Within healthcare settings, C. auris can spread through contact with contaminated surfaces or from person to person.

The CDC suggests the following precautions for healthcare settings to reduce the spread of this fungus:

  • maintain good hand hygiene practices, such as frequent handwashing and use of alcohol-based hand sanitizers
  • placing people with C. auris in the same section of the healthcare facility or in single rooms
  • thorough, daily cleaning with disinfection of surfaces, rooms, and equipment in healthcare settings

The CDC states that the risk of C. auris outside of healthcare facilities is low but recommends the following hygiene tips:

  • maintain good hand hygiene, which includes regularly washing the hands with soap and water or using an alcohol-based hand sanitizer
  • if caring for a person with C. auris, use disposable gloves if carrying out wound care or coming into contact with bodily fluids
  • before entering a healthcare facility, a person should inform healthcare providers if they have come into contact with someone with a C. auris infection

According to the CDC, although C. auris is becoming more common, it is still rare in the United States.

In most cases, doctors can treat this fungal infection with echinocandins, a type of antifungal drug that strains of C. auris may have the least resistance to.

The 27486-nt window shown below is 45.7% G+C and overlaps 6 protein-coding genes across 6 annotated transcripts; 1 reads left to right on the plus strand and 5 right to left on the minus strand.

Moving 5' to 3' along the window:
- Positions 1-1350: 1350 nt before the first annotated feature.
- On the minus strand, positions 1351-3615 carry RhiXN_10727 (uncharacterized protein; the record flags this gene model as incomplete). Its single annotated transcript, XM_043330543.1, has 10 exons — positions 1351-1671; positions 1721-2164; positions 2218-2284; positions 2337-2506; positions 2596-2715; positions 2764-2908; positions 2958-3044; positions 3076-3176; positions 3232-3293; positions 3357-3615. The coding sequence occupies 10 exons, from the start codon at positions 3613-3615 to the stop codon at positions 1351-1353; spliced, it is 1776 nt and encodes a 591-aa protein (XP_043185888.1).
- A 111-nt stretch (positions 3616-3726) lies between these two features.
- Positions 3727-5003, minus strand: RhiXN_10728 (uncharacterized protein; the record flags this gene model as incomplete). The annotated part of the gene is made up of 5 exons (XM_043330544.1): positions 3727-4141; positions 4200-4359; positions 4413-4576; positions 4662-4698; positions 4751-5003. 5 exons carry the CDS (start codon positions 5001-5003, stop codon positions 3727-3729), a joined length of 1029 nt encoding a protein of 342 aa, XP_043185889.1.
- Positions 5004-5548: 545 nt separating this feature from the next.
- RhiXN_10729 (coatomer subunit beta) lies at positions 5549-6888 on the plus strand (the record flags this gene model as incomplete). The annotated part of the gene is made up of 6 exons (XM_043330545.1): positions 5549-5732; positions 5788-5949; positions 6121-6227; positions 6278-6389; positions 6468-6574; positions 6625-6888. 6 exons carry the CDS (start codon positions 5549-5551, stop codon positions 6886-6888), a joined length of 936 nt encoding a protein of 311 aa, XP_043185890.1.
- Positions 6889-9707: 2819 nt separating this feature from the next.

If the strain of C. auris is resistant to all types of antifungals, doctors may use high doses of multiple antifungal drugs to treat the infection.

C. auris infections are rare in healthy people or outside of healthcare facilities.

C. auris is a fungus that has recently become more common in healthcare settings. It can survive on the skin and surfaces for long periods, meaning it can spread easily within healthcare facilities.

C. auris can lead to invasive infections, affecting areas of the body such as the bloodstream, brain, or heart. These infections may be life threatening in hospitalized people who have existing serious health conditions.

In most cases, antifungal drugs, in particular echinocandins, can still treat C. auris infections. For highly resistant strains of the fungus, people may require treatment with high doses of multiple antifungals.